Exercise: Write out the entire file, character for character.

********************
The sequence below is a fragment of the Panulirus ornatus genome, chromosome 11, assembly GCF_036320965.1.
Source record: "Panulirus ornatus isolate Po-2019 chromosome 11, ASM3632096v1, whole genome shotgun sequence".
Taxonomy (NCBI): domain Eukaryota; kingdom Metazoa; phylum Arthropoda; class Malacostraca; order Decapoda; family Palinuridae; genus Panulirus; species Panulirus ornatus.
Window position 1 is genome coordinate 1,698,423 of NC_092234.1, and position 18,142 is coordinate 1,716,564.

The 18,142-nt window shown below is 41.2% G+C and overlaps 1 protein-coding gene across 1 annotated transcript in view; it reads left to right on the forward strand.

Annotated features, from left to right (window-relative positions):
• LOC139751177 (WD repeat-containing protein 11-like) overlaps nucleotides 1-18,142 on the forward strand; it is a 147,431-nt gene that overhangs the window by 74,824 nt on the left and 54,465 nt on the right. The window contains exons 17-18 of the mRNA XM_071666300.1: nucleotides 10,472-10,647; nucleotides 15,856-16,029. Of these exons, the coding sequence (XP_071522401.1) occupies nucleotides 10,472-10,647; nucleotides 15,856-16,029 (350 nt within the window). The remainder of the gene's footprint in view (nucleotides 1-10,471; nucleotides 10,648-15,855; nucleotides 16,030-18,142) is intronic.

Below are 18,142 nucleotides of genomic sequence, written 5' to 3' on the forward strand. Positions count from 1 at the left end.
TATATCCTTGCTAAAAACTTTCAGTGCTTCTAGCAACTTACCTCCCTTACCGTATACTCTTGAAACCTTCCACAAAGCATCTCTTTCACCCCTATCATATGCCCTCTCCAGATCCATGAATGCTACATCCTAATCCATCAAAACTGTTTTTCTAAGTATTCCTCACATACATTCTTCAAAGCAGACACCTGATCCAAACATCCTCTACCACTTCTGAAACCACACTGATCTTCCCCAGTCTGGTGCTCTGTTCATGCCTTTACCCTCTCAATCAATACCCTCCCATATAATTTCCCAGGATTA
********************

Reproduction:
The sequence below is a fragment of the Panulirus ornatus genome, chromosome 11, assembly GCF_036320965.1.
Source record: "Panulirus ornatus isolate Po-2019 chromosome 11, ASM3632096v1, whole genome shotgun sequence".
Taxonomy (NCBI): domain Eukaryota; kingdom Metazoa; phylum Arthropoda; class Malacostraca; order Decapoda; family Palinuridae; genus Panulirus; species Panulirus ornatus.
Window position 1 is genome coordinate 1,698,423 of NC_092234.1, and position 18,142 is coordinate 1,716,564.

The 18,142-nt window shown below is 41.2% G+C and overlaps 1 protein-coding gene across 1 annotated transcript in view; it reads left to right on the forward strand.

Annotated features, from left to right (window-relative positions):
• LOC139751177 (WD repeat-containing protein 11-like) overlaps nucleotides 1-18,142 on the forward strand; it is a 147,431-nt gene that overhangs the window by 74,824 nt on the left and 54,465 nt on the right. The window contains exons 17-18 of the mRNA XM_071666300.1: nucleotides 10,472-10,647; nucleotides 15,856-16,029. Of these exons, the coding sequence (XP_071522401.1) occupies nucleotides 10,472-10,647; nucleotides 15,856-16,029 (350 nt within the window). The remainder of the gene's footprint in view (nucleotides 1-10,471; nucleotides 10,648-15,855; nucleotides 16,030-18,142) is intronic.

Below are 18,142 nucleotides of genomic sequence, written 5' to 3' on the forward strand. Positions count from 1 at the left end.
TATATCCTTGCTAAAAACTTTCAGTGCTTCTAGCAACTTACCTCCCTTACCGTATACTCTTGAAACCTTCCACAAAGCATCTCTTTCACCCCTATCATATGCCCTCTCCAGATCCATGAATGCTACATCCTAATCCATCAAAACTGTTTTTCTAAGTATTCCTCACATACATTCTTCAAAGCAGACACCTGATCCAAACATCCTCTACCACTTCTGAAACCACACTGATCTTCCCCAGTCTGGTGCTCTGTTCATGCCTTTACCCTCTCAATCAATACCCTCCCATATAATTTCCCAGGATTA